Interest rate risk
We have the following potential exposure to changes in interest rates: (i) the effect of changes in interest rates on the fair value of our investments in cash equivalents and short-term investments, which could produce a gain or a loss; and (ii) the effect of changes in interest rates on the fair value of our debt.
As of December 31, 2023, a hypothetical 100 basis point increase in interest rates would decrease the fair value of our investments in cash equivalents and short-term investments by about $22 million and decrease the fair value of our long-term debt by $891 million. Because interest rates on our long-term debt are fixed, changes in interest rates would not affect the cash flows associated with long-term debt.
Equity risk
Long-term investments at year-end 2023 include the following:
Investments in mutual funds – includes mutual funds that were selected to generate returns that offset changes in certain liabilities related to deferred compensation arrangements. The mutual funds hold a variety of debt and equity investments.
Investments in venture capital funds – includes investments in limited partnerships (accounted for under either the equity method or at cost with adjustments to observable market changes or impairments).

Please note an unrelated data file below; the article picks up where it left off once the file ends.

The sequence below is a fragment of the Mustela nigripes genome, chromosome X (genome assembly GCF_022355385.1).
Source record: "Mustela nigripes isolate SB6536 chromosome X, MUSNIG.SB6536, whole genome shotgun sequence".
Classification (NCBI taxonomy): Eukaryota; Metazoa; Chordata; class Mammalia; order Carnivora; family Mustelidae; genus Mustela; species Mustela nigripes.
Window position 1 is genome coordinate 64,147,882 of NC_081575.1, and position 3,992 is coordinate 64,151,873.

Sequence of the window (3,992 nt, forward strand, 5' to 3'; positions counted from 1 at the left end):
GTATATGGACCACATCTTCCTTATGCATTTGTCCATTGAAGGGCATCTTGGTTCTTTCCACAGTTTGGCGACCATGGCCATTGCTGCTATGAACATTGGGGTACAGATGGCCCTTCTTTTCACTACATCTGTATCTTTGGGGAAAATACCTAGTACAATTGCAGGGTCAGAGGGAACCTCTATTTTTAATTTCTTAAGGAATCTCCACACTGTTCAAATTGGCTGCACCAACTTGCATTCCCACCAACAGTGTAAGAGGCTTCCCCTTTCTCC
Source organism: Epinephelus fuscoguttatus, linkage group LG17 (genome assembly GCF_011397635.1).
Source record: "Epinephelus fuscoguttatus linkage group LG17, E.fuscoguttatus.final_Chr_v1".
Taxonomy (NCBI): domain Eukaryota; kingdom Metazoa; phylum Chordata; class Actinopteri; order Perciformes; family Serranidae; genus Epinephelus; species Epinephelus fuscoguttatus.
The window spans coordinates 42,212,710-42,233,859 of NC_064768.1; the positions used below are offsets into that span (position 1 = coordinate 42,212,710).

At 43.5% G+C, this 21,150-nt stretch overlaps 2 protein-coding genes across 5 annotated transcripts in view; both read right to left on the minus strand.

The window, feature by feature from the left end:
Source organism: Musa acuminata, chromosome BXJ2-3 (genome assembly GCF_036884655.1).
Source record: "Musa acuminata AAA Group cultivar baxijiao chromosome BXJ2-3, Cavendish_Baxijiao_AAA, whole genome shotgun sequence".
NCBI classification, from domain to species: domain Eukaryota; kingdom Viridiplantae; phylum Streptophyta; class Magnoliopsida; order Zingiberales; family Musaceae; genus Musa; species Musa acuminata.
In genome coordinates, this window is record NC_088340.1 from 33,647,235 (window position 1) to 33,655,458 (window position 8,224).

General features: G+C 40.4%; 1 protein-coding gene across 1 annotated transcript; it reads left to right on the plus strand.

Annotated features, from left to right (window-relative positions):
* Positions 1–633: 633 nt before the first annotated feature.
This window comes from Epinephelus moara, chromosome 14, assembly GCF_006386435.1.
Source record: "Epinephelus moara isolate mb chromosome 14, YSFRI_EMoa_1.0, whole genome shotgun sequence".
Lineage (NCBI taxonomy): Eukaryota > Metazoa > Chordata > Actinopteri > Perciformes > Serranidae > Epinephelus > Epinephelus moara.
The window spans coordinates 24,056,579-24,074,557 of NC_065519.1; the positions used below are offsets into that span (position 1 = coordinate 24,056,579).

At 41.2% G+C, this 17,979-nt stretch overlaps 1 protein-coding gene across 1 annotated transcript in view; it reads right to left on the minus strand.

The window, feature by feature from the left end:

Equity investments – includes nonmarketable (nonpublicly traded) equity securities.
Investments in mutual funds are stated at fair value. Changes in prices of the mutual fund investments are expected to offset related changes in certain deferred compensation liabilities. Nonmarketable equity securities and certain venture capital funds are stated at cost minus impairment, if any, plus or minus changes resulting from qualifying observable price changes. Investments in the remaining venture capital funds are stated using the equity method. See Note 6 to the financial statements for details of equity and other long-term investments.
We also utilize total return swaps to economically hedge exposure to changes in liabilities related to the market risks of certain deferred compensation arrangements with employees. Gains or losses from changes in the fair value of these total return swaps generally offset the related losses or gains on the deferred compensation liabilities.
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ITEM 8. Financial statements and supplementary data
List of financial statements:
Income for each of the three years in the period ended December 31, 2023.